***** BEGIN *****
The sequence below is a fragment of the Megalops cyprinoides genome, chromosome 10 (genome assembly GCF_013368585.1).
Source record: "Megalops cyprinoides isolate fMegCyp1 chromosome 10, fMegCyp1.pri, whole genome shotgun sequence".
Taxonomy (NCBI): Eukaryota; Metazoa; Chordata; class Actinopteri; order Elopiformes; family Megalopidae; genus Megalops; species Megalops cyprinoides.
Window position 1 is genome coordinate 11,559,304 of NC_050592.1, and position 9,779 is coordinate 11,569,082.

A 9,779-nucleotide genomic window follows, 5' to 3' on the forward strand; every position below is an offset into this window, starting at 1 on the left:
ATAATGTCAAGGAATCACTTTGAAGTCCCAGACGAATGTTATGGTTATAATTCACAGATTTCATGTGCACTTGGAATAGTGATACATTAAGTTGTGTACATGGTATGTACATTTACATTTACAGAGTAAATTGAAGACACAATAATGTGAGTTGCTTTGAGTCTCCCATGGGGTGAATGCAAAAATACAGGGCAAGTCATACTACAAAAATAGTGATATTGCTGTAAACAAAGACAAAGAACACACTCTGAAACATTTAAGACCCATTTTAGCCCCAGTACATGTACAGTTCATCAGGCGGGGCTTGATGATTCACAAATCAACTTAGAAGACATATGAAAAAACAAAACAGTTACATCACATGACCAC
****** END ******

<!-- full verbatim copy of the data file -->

The sequence below is a fragment of the Megalops cyprinoides genome, chromosome 10 (genome assembly GCF_013368585.1).
Source record: "Megalops cyprinoides isolate fMegCyp1 chromosome 10, fMegCyp1.pri, whole genome shotgun sequence".
Taxonomy (NCBI): Eukaryota; Metazoa; Chordata; class Actinopteri; order Elopiformes; family Megalopidae; genus Megalops; species Megalops cyprinoides.
Window position 1 is genome coordinate 11,559,304 of NC_050592.1, and position 9,779 is coordinate 11,569,082.

A 9,779-nucleotide genomic window follows, 5' to 3' on the forward strand; every position below is an offset into this window, starting at 1 on the left:
ATAATGTCAAGGAATCACTTTGAAGTCCCAGACGAATGTTATGGTTATAATTCACAGATTTCATGTGCACTTGGAATAGTGATACATTAAGTTGTGTACATGGTATGTACATTTACATTTACAGAGTAAATTGAAGACACAATAATGTGAGTTGCTTTGAGTCTCCCATGGGGTGAATGCAAAAATACAGGGCAAGTCATACTACAAAAATAGTGATATTGCTGTAAACAAAGACAAAGAACACACTCTGAAACATTTAAGACCCATTTTAGCCCCAGTACATGTACAGTTCATCAGGCGGGGCTTGATGATTCACAAATCAACTTAGAAGACATATGAAAAAACAAAACAGTTACATCACATGACCAC